Texas & Pacific Railroad “Texas” type 2-10-4 steam locomotive. Watercolor painting by Howard Fogg. Image courtesy of Leanin’ Tree, Inc.

Thursday, April 7, 2011

The P-51 in Movies

You are treading on thin ice when you state that something is "the best". With that in mind, any reasonably informed person would have to acknowledge that the P-51 Mustang was, at the very least, one of the best fighters of WWII. No less an "authority" than Hermann Goring, the infamous head of the Luftwaffe, said he realized the war was lost when he saw P-51s over Berlin. In The Military Channel's series of "10 Best," the episode on fighter aircraft ranked the P-51 # 1, not just of WWII, but of all time.

P-51B CV-Q 44-15717 (368FS) in flight with a flight of four. Photo courtesy of Elsie Palicka, wife of Ed Palicka, 370th Fighter Squadron Photographer: Archived by Char Baldridge, Historian, 359th Fighter Group Association.

Given its illustrious history and reputation, you would think the P-51 might have been featured in multiple mainstream films. Nope. To the best of our knowledge there is a grand total of one film that is centered around the P-51, and it takes place not in WWII but Korea. The 1957 release of Battle Hymn (widescreen, color) used Air National Guard Mustangs with the American southwest substituting for Korea. There isn't any actual combat footage but the staged attack and flying sequences give the viewer a glorious look at the P-51.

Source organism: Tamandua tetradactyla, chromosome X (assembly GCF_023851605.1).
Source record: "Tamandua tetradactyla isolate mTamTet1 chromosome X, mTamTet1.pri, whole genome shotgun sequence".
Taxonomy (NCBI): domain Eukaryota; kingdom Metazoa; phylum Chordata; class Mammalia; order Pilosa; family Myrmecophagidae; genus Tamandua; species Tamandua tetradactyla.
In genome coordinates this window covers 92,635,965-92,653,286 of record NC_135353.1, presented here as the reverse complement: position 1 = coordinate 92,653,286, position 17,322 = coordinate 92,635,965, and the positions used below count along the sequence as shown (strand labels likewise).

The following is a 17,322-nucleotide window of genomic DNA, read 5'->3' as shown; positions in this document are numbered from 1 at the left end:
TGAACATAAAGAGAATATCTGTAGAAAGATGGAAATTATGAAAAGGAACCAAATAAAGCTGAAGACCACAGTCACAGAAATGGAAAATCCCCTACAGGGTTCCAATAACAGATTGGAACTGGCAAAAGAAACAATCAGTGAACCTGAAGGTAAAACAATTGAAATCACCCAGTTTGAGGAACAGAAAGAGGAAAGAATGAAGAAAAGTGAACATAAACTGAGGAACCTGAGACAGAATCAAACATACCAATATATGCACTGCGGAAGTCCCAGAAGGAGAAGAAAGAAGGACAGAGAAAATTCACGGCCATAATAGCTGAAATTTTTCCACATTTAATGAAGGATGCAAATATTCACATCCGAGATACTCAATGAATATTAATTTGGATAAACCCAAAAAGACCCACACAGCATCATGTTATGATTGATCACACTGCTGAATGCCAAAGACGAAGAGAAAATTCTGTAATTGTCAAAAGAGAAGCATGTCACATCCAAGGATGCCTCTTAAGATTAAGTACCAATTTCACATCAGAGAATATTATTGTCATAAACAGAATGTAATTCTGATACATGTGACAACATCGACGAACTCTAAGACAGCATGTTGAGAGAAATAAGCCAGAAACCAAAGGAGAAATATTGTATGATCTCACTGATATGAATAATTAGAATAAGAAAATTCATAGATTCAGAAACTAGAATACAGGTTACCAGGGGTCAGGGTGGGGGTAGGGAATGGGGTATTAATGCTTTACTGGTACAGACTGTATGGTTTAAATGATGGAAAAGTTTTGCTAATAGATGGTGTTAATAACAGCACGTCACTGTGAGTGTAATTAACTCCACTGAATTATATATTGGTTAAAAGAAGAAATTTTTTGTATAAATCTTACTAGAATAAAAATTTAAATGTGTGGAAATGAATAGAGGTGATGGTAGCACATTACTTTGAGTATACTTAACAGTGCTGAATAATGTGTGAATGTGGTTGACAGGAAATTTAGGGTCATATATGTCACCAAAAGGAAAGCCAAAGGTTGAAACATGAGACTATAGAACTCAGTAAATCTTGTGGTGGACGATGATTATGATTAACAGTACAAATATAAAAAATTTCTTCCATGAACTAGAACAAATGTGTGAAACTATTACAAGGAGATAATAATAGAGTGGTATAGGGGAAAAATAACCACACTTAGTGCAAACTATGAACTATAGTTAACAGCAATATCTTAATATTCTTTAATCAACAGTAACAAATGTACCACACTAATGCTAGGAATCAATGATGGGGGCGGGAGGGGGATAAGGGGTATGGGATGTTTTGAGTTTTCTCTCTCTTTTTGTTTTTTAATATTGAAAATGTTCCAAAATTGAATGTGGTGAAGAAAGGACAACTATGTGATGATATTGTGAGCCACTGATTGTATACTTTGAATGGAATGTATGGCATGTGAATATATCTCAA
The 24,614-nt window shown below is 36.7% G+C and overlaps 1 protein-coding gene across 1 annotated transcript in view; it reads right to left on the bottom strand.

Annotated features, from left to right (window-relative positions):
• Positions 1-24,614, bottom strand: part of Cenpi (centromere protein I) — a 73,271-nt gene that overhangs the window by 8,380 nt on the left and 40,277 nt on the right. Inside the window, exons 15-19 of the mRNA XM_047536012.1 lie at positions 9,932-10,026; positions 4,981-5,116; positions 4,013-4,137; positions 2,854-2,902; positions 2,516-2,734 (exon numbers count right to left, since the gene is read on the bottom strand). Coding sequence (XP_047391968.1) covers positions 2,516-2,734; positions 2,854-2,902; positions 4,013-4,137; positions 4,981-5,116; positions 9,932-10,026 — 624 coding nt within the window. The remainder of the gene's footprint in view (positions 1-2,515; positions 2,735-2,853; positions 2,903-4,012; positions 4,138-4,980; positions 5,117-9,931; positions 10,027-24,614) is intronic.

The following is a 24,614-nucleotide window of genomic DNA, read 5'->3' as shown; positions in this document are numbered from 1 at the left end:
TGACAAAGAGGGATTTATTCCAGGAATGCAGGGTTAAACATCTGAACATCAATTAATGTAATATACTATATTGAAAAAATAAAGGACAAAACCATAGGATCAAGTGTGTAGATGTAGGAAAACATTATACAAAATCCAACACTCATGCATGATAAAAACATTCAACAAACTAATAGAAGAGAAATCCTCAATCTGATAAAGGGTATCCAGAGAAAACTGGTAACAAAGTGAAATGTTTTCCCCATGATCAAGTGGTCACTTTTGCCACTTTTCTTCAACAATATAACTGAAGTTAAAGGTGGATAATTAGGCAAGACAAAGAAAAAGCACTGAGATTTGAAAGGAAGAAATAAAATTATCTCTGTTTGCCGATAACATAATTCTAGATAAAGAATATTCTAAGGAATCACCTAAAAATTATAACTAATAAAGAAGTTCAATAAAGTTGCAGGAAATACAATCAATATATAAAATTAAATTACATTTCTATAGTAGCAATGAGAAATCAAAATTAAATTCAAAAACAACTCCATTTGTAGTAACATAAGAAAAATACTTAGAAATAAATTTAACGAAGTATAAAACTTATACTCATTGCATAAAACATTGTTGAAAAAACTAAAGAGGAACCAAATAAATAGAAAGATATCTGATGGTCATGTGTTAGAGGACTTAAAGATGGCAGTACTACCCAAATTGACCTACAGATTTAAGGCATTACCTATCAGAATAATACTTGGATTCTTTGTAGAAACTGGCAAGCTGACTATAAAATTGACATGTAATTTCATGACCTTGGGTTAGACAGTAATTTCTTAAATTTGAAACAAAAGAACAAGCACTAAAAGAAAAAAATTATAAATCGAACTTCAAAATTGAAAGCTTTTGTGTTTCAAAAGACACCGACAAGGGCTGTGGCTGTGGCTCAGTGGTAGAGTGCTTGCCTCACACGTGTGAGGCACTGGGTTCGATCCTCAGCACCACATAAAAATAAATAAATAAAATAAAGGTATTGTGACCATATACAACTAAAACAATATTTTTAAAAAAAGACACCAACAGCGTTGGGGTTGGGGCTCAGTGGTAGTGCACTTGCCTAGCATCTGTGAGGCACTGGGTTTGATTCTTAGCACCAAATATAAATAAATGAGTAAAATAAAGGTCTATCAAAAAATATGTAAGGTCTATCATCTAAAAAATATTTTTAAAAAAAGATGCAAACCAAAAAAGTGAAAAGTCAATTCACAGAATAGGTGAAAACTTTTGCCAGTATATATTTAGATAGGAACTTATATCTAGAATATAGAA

A 1996 HBO movie, The Tuskegee Airmen, tells the story of the famous black aviators that flew out of North Africa and Italy in the 332nd Fighter Group. A few civilian P-51s were rounded up and repainted, and the movie has some decent flying sequences.

That's it. There are P-51 "sightings" in a few movies such as Empire Of The Sun, Saving Private Ryan, Memphis Belle, and, if memory serves, the 1968 film Dark Of The Sun, set in the Congo.

Ironically, the plane the Mustang was most often called upon to escort - the B-17, has had it's fair share of exposure. The 1943 film Air Force, set in the Pacific, revolves around the B-17 "Mary Ann", and the 1990 release of Memphis Belle follows the story (Hollywoodized) of the real "Memphis Belle". Another 1943 release, Bombardier, centers on bombardier training in B-17s. It was filmed, in part, at Kirtland Army Air Field in New Mexico, where real training was taking place. 1962's The War Lover stars Steve McQueen in the title role as a B-17 pilot. In 1948 Command Decision concentrated on the thought process behind the strategy of daylight bombing and target selection. Based on the play of the same name, there are a few B-17 scenes in the movie. The following year the Academy Award winning Twelve O'clock High emphasized the toll the decision making took on those in command, but it also utilized Allied and German combat footage of B-17s in action. Both Command Decision and Twelve O'clock High were set in 1943, before the deployment of the Mustang, and focused on the terrible losses the bombers incurred without long range fighter escort.

George Lucas is co-producing a movie titled Red Tails, about the Tuskegee airmen. Due for release in 2011, it stars Cuba Gooding, Jr, who also starred in HBO's Tuskegee Airmen. Since it will, presumably, be set in Italy, it means there still is not a single movie featuring P-51s flying out of England. Who knows, maybe Fogg In the Cockpit...

We'd love to hear from you about any other P-51 sightings in film or TV.